Are You Problem Oriented or Solution Oriented?

So, here’s where we are going with this. I have found that individuals that understand the distinction in being a problem solver versus just a problem identifier can make a huge difference in the success of an organization. There are many distinctions between successful and unsuccessful people. For the purposes of the topic of this discussion we will focus on one. Successful people solve problems. Unsuccessful people identify problems with no follow thorough or suggestions to solve the problem.

You will find that problem oriented people tend to criticize and find fault but can never offer suggestions and solutions with follow-up. Even when offering a suggestion it is almost always what someone else can do versus what they can do or what we can do as a team? So if you are quick to find fault or criticize without any follow through on your part you may want to ask yourself, am I problem oriented or solution oriented? We must also be careful with the language that we use. If the language is “you should do this” or “they should do this” and never here’s what we can do, we have to carefully analyze where we stand on the problem solving continuum.

Employers and leaders in all types of organizations are looking for problem solvers. Even personality, leadership assessments and interview questions are geared towards finding out if you are a problem solver. Interviewers will ask behavioral and “what if” type questions to assess your problem solving skills.

Essentially, there are four basic steps to solving a problem:

Defining the Problem

Defining the problem is different from identifying the problem. Many people tend to identify rather than define.

Identifying is defined as recognizing or bringing to the forefront an awareness of something or person or thing. It is making something known. For example, a problem in Organization A, could be the lack of productivity in the workplace. Not meeting sales quota, poor customer service, etc.

When we define the problem we get to the root or the cause of the problem. To define is to explain or make clear the nature of something. When we define the problem, we identify the cause of the problem. Therefore the cause of low productivity or poor customer service in organization A, could be low morale among the team members in the organization.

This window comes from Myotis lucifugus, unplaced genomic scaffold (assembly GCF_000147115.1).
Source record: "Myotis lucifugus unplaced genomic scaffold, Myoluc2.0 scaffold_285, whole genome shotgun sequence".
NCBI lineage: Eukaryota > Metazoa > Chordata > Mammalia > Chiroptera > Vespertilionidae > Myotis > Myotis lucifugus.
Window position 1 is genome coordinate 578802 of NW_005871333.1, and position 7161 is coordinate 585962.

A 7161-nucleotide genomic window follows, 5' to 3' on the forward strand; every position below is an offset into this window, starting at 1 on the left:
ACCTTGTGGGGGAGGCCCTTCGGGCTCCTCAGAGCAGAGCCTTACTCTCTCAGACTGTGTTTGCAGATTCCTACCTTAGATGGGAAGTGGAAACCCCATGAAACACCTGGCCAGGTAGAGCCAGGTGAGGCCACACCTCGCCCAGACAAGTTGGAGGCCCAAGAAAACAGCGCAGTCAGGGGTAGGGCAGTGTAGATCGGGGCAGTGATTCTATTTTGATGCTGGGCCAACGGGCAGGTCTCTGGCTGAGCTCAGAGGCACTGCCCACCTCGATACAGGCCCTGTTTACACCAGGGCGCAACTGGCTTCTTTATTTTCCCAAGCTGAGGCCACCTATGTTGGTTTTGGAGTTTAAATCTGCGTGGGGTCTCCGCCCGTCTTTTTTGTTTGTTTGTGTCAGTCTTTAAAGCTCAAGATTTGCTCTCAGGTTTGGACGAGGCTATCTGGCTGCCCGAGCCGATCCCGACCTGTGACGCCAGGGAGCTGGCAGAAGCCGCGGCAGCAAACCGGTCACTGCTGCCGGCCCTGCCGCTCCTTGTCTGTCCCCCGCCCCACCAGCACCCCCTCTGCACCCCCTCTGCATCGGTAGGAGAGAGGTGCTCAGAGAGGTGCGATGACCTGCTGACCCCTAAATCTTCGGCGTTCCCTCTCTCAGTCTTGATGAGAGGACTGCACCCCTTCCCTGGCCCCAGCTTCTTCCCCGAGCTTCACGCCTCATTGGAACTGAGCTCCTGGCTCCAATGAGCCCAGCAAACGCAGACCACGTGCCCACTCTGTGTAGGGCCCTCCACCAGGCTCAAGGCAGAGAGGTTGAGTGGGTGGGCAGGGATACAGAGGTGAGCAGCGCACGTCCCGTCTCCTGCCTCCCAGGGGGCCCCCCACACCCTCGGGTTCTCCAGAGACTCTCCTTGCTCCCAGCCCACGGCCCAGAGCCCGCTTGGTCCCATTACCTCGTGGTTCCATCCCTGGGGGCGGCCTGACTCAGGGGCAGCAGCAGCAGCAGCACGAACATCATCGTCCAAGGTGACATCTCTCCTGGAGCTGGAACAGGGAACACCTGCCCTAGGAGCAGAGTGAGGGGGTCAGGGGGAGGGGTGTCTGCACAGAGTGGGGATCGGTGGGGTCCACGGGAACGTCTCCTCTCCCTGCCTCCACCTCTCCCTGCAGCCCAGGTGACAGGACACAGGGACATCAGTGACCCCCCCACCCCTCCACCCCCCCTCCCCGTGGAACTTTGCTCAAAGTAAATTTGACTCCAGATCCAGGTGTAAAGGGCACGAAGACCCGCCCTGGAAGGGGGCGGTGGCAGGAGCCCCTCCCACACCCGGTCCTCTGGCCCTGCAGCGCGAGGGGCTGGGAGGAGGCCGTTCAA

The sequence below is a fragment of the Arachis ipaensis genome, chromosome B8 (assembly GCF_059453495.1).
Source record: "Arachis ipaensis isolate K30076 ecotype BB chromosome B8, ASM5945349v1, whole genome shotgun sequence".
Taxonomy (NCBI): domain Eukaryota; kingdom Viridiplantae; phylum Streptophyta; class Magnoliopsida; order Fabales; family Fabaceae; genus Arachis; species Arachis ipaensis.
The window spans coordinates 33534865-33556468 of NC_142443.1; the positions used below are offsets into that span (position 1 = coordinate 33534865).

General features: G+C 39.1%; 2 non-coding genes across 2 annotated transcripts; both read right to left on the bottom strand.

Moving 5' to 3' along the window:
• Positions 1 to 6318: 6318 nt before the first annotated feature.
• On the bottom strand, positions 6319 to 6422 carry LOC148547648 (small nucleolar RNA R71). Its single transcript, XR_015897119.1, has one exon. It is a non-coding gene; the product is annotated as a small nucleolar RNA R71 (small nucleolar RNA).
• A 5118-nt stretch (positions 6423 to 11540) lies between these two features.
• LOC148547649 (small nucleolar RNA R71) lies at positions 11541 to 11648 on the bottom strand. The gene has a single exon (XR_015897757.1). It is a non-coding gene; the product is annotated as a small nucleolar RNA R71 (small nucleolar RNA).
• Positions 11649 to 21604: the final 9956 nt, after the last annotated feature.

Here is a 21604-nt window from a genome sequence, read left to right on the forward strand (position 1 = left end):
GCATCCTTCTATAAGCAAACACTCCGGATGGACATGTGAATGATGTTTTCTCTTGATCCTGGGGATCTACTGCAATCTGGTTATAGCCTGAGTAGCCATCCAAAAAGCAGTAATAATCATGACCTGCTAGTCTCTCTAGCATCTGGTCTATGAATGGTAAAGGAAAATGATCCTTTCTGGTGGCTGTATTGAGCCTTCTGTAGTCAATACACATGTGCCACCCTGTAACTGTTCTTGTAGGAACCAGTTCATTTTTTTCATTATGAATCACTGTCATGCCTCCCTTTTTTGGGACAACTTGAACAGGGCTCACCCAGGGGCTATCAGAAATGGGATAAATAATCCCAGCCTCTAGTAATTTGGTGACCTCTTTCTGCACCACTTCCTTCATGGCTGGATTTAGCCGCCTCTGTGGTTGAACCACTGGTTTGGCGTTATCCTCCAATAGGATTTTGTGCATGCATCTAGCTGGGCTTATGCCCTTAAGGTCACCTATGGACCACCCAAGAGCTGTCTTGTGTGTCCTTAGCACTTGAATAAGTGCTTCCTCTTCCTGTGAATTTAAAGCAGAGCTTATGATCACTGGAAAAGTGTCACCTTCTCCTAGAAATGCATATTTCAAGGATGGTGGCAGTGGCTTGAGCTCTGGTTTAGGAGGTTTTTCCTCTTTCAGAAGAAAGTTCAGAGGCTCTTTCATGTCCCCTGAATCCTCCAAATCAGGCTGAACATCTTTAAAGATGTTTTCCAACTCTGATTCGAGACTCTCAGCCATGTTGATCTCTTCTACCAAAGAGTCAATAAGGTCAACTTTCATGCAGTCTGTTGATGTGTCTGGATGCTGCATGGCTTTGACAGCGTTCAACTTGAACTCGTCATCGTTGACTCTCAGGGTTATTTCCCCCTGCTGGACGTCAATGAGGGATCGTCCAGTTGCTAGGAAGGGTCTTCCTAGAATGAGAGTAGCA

Generating Alternative Solutions

Once the problem is defined we must go about generating alternative solutions to fix the problem. A good problem solver will brainstorm and generate several solutions to the problem. With the understanding that there must always be a plan A, B and C. Since people are different and are motivated differently it is important to be multi-dimensional in problem solving. Long gone are the days of one way problem solving. The workplace and organizations in general have become too diverse to think that one way works for all people or all situations. Therefore alternative solutions must be generated.

The low morale issue in Organization A has a cause, which should have been identified in the defining stages. So dependent upon the cause some alternative solutions could be better pay, or more recognition or effective leadership, more or better resources, flexible time scheduling, etc. These solutions are dependent upon the defining of the problem in step one.

Selecting a Solution

Now that we have alternative solutions for Organization A’s low productivity problem. The problem solver must now select the solution(s). It may be one change that is made or it could be a combination of several changes that need to be made. So, in this scenario there could be a light increase in pay, if budget is an issue along with changing how leaders interact with the followers, to become more effective leaders. Perhaps, more leadership training needs to happen and/or the organization needs to hold a general assembly to allow employees to share their frustrations or find other ways to get feedback from employees. Whatever is decided a plan must be put in place to make these changes.

Implementing the Determined Solution

Now that there is a plan in place we must begin to implement the changes. We must set action goals with time frame reviews. Along with implementation comes evaluation and control/monitoring to measure the effectiveness of the changes.

Here’s the bottom line if you are only good at the first step, identifying or defining the problem, you have not yet advanced to becoming solution oriented. You are still in the problem oriented stage. Never worry! You are not alone. Many of us find ourselves stuck in the first step as a problem identifier until we understand the steps or stages of problem solving. As we become more consistent in problem solving versus problem identifying, we become more well-rounded individuals and more of an asset to the organization.

Source by Tonya White Johnson